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Sleeping Beauties and their princes in innovation studies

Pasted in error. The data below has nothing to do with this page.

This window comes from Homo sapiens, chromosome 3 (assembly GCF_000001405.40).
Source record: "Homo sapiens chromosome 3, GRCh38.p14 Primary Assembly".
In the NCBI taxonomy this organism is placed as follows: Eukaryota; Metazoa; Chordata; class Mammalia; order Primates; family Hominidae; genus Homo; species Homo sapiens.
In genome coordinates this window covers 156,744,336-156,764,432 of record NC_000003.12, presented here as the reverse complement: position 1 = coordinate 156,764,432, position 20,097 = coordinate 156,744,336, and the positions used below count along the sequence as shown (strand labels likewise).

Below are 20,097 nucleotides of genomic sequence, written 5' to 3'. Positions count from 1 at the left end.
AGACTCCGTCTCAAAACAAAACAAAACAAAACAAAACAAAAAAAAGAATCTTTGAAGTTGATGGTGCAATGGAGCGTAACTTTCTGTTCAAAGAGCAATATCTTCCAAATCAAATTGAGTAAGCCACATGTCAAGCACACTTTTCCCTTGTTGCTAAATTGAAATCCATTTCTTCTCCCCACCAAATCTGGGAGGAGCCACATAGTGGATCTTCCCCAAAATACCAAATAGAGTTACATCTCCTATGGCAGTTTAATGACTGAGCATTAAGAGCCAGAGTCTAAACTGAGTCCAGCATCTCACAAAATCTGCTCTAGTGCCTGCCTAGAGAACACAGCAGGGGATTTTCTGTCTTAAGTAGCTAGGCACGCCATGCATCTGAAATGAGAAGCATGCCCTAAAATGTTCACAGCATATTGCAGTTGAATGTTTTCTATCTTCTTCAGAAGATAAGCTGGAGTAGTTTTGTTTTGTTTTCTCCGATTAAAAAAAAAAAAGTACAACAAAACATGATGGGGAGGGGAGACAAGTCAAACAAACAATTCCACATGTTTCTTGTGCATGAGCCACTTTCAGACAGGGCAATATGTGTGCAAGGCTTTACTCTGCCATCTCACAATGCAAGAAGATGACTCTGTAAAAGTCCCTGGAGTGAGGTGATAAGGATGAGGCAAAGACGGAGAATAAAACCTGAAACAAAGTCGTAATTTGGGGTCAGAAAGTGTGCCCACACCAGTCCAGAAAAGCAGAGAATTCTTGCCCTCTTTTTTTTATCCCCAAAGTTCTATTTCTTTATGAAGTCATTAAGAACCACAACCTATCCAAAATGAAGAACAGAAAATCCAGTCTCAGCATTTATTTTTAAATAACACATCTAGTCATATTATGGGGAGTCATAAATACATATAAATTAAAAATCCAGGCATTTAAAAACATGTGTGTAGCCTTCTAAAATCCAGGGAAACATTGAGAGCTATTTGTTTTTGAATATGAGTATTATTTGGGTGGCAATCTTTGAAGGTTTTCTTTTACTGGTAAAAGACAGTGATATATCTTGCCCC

A Sleeping Beauty (SB) is a publication that goes unnoticed for a long time, and then, almost suddenly, is awakened by a ‘prince’ (PR), attracting from there on a lot of attention in terms of citations. Although there are some studies on the SB and the PR phenomena in the sciences, barely any research on this topic has been conducted in the social sciences, let alone in innovation studies. Based on 52,373 articles extracted from the Web of Science and using a new method that, comparatively with extant methods, selects SBs with the highest scientific impact, we found that, similarly to the sciences, SBs are rare in the field of innovation (<0.02%). In contrast with the sciences, the depth of sleep is relatively small, ranging from 7 to 17 years. All the 8 SBs found, and the (37) corresponding princes, were published in highly renowned journals (e.g., Harvard Business Review, Journal of Management Studies, Organization Studies, Rand Journal of Economics, Research Policy). The explanations for the delayed recognition are associated with innovative methods, scientific resistance, and theoretical-relatedness. The role of highly influential authors and self-awakening mechanisms were critical triggers for bringing SBs into scientific notoriety.